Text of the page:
Along with a lengthy ballot listing statewide candidates and propositions, Menlo Park voters will decide two very important local issues:
• Whether the city should approve Menlo Gateway, the Bohannon Development Co.'s proposal to build three eight-story office towers and a hotel at Marsh Road and Bayfront Expressway.
• Whether to offer lower pension benefits to some future city workers.
The Bohannon proposal was added to the ballot last week in a 4-1 vote by a strangely conflicted City Council. One member who opposed the project voted yes to put it on the ballot, and a strong supporter of the project, John Boyle, voted no, arguing that the council should make the decision on its own.
Mayor Rich Cline and council members Heyward Robinson and Andy Cohen voted yes, as did Kelly Fergusson, who said she changed her mind after the company agreed to add $500,000 in landscaping to the site.
But regardless of how the council arrived at its decision, it is absolutely correct to give Menlo Park residents the final say on this project, which at an estimated cost of $363 million would be one of the largest in the city's history.
The Bohannon Co. favored going to the ballot, no doubt because polling by the company shows solid support from up to 64 percent of local voters. A simple majority is all that is needed for voters to approve the project.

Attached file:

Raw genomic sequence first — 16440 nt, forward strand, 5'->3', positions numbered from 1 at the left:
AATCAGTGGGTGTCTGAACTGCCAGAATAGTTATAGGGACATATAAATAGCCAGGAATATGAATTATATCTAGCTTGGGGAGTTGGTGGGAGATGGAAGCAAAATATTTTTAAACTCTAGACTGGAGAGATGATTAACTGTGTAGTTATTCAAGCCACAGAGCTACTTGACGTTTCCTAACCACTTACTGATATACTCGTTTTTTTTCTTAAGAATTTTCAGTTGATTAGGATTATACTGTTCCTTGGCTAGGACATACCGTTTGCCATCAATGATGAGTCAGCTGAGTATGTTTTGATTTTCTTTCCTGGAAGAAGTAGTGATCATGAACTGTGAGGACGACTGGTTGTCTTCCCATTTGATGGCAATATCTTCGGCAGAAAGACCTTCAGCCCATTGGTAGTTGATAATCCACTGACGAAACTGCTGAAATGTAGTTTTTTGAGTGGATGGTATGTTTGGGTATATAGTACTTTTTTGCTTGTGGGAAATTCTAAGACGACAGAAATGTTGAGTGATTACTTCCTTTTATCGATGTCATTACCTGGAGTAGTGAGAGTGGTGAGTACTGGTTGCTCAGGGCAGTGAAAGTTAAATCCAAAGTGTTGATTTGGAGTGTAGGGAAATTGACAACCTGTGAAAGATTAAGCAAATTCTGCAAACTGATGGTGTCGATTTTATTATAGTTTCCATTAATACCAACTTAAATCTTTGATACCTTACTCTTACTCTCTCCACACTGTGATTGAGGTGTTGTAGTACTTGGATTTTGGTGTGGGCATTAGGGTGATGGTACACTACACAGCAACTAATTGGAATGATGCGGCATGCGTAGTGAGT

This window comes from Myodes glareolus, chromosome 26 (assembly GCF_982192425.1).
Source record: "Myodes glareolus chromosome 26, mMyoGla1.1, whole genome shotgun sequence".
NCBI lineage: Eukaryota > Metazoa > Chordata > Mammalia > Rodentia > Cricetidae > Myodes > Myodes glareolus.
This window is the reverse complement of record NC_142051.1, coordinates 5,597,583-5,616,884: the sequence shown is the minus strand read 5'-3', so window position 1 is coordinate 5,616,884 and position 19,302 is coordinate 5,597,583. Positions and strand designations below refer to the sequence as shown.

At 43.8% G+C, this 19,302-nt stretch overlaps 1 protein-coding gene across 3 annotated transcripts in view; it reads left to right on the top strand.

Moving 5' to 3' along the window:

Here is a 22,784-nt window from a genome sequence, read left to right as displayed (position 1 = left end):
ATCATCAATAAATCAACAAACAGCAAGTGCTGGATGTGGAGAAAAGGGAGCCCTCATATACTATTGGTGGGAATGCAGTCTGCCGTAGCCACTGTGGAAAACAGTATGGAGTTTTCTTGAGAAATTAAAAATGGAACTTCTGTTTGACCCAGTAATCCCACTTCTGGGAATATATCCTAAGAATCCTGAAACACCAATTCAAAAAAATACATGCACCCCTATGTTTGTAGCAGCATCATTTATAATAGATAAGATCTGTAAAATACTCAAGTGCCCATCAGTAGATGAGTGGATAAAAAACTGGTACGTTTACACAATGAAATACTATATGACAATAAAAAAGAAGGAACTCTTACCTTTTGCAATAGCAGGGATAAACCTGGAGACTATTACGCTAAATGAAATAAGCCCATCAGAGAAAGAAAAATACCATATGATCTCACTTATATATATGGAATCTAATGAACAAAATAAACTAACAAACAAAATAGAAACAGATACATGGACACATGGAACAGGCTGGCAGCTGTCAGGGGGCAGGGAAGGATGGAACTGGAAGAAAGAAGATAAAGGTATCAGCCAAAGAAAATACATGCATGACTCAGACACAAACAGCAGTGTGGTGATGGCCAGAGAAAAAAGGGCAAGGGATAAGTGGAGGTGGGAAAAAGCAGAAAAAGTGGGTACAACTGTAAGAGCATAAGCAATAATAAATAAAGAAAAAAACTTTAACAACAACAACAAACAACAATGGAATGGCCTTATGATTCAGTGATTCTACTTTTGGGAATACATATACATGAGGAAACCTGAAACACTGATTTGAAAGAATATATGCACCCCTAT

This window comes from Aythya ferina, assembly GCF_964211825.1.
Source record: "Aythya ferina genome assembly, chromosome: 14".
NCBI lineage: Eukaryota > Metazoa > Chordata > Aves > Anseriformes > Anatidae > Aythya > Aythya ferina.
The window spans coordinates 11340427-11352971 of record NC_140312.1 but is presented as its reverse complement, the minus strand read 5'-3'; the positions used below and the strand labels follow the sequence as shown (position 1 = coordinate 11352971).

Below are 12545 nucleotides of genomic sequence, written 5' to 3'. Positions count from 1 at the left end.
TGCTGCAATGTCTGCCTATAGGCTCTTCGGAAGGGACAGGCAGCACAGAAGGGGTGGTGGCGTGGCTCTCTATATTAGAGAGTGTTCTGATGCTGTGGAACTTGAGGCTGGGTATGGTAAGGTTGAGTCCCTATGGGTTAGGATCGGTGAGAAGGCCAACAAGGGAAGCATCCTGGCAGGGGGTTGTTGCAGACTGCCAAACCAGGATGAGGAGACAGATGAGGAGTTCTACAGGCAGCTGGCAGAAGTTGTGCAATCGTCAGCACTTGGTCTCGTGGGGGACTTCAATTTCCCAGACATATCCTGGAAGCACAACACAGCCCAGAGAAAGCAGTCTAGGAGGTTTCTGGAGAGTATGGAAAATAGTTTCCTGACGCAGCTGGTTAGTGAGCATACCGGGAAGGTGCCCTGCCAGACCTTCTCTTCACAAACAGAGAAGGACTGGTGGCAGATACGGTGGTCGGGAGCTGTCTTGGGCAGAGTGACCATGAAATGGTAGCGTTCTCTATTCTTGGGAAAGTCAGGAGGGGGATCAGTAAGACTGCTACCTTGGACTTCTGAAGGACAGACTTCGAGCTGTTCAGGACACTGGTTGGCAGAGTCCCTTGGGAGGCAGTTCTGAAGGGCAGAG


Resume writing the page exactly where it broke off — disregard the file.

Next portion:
During extended bargaining sessions in the last few months, Bohannon Co. officials agreed to make substantial environmental and monetary commitments at the city's request, and a few weeks ago believed they had a deal with the City Council. But at the 11th hour, a discussion of whether the city could extract a profit-sharing arrangement from the company split the council and seemed close to scuttling the project just a few days before a scheduled up-or-down vote June 15.
Then Mr. Cohen announced that he would oppose the entire package until the city developed a new zoning plan for the area around Menlo Gateway known as the M2. But when it was time to decide whether to put the question on the ballot, Mr. Cohen said he would agree even though he opposed the project.
Making Gateway a ballot issue will give supporters and detractors plenty of time to make their case with Menlo Park voters. And a vote of the electorate will make it much more difficult for the losing side to criticize how the decision was made.
In November, residents also will be asked to vote on a measure to create a two-tier pension system for city employees, providing lower benefits for some future city employees and raising the retirement age to 60 from 55 for these employees. The controversy about the lucrative retirement benefits of public employees gave plenty of momentum to a group of local residents who went door-to-door getting signatures on a petition calling for a vote on the November ballot.
The vote on this question is sure to bring out a strong response from the SEIU, the city's largest union, which is expected to mount a vigorous opposition campaign.
Both Menlo Gateway and the pension initiative will have a far-reaching impact on Menlo Park and in the case of Gateway, several nearby communities as well.
It is entirely appropriate that these important questions will be decided by the voters.